From the deep recesses of my mind, I vaguely recall back in the heady Noughties making my first ever visit to The Breakfast Club.

I think it was near Liverpool Street station but, at the time, I was working on the London club scene so rather caught up in partying hard every night hence I could be very wrong.

I also don’t particularly recall the food in the café itself – the excitement came from the secret cocktail bar.

This was way before the term “speakeasy” entered into the British vernacular so it was very much the talk of the town.

For a short period at least, if you hadn’t been then you were a nobody. That fact you could also get a hearty fry-up at any time of the day was clearly a bonus to any professional hedonist.

Today, The Breakfast Club has outlets all over London – some with and some without proper bars – plus a couple out in the provinces, including Brighton which opened back in 2015 in Market Street near Donatello.

The Argus: You can't miss The Breakfast Club in BrightonYou can't miss The Breakfast Club in Brighton

You can’t miss it – it’s painted egg-yolk yellow – which the-morning-after-the-night-before may require that you don your Jackie Os before approaching.

I visited on a Friday afternoon and I must say the joint was pretty busy for 3pm with most tables full.

My guest – a bartending colleague of old who’s now moved on to bigger things as a spirit brand ambassador – were escorted to one of the high seat banquettes which offered a more secluded dining and gossiping experience plus the opportunity to have a bird’s eye view of the eclectic groupings of diners ranging from students via Japanese tourists through to a family that had clearly brought granny along for a day out.

It was refreshing to see – especially in Brighton – that a decent eatery literally appeals to the proverbial Every Man.

The front-of-house team was friendly and very eager to please with menus in our hands in seconds. There’s definitely no dilly-dallying around here.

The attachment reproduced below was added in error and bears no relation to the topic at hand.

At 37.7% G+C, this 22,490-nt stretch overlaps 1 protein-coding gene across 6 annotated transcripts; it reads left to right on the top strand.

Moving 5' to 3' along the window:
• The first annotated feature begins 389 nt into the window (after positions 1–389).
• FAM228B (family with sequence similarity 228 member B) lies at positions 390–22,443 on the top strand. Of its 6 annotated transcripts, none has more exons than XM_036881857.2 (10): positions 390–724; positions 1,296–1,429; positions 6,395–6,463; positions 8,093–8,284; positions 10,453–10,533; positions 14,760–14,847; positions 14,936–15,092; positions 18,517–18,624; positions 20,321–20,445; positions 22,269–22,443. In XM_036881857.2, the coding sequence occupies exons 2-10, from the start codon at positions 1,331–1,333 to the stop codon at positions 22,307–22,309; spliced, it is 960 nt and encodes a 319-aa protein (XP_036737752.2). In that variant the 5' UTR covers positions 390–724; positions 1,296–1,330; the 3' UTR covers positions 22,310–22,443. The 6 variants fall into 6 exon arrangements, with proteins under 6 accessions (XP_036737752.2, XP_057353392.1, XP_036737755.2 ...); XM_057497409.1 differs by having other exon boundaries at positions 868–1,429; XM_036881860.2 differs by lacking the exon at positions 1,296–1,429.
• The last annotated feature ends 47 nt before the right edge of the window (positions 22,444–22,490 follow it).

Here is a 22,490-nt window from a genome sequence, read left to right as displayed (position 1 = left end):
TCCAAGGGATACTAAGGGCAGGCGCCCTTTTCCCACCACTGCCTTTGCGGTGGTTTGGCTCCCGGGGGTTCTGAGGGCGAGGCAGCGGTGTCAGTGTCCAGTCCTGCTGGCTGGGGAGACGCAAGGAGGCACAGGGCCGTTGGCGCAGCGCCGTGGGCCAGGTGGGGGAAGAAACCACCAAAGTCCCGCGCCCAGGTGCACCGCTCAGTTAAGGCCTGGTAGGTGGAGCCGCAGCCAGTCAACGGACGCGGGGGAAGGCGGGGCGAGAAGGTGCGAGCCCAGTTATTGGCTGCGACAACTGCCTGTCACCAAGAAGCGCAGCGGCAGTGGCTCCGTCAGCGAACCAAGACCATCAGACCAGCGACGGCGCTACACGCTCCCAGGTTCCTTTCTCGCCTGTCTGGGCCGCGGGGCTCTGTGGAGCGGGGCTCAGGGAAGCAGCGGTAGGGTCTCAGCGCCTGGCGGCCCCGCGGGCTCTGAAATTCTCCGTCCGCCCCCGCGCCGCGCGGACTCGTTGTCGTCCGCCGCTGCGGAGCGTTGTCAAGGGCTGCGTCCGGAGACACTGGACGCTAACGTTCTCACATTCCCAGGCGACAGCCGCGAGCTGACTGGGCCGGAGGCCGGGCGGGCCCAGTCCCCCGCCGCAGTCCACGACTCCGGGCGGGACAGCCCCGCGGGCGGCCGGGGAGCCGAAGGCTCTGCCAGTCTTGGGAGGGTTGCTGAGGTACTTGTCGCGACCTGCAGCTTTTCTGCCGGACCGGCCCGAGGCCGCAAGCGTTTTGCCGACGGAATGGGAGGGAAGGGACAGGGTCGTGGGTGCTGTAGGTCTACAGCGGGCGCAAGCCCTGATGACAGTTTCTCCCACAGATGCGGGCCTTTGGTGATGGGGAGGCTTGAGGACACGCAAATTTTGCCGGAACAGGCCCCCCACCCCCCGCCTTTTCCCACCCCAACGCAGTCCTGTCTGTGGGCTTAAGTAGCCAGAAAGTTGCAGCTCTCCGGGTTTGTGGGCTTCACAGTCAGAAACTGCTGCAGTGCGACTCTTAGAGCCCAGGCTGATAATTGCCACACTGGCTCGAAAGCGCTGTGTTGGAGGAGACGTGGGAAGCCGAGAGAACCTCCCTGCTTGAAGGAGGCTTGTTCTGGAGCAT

As the name suggests, The Breakfast Club serves breakfast and brunch all day long. Think American short-order diner mash-up with a British greasy spoon, with optional – and mighty fine – cocktails to boot.

Whilst informal, the interior is definitely more restaurant-y than greasy spoon caff which is intriguing as the venue closes at 5pm. Presumably there’s an unspoken cut-off time for bangers and beans with the great Brighton public.

The Argus: The Nashville fried chicken looks and tastes greatThe Nashville fried chicken looks and tastes great

Tom and I opted for their monthly specials. Nashville Fried Chicken Benedict and a vegetarian Aubergine Parm Benedict.

I have to say Tom picked better than I did with his chicken dish: two English muffins with spicy buttermilk fried chicken, oozing poached eggs and a cheesy hollandaise sauce. It looked great and tasted great.

Although I’ll eat anything, I’m currently on a quest with both professional reviews and my own personal dining choices to select more vegetarian and vegan dishes.

Plant-based dining continues to come along in leaps and bounds, and I think that in many ways these dishes are more inventive and exciting in terms of texture and flavour than meat and fish dishes.

Unfortunately, the aubergine dish somewhat missed the mark on all counts, which is a shame because I can see the intention.

The muffin, egg and baked aubergine were over-powered by a sweet and cloying tomato sauce that proved challenging to eat and ruined an otherwise perfectly cooked dish.

I dunno, maybe chef was having an off-day – it certainly didn’t improve mine.

On the upside, The Breakfast Club’s regular menu has a cornucopia of time-tested dishes.

As well as fry-ups, there’s French toast, pancakes, breakfast burritos, eggs benedict and various burgers and chicken wings.

It’s hearty fare and not the kind of thing you should be eating every day but from a cursory glance at the dishes on other tables the ingredients are clearly good quality and were devoured with gusto.

Price-wise, you can get cheaper – £15 for a fry-up is on par with a local Sunday roast – but with the standard menu I don’t think you’d get better and this is what sets The Breakfast Club apart from the competition.

And, I for one, prefer scoffing my bacon butty on a velvet banquette with a good bloody mary in hand rather than a cup of stewed builder’s tea.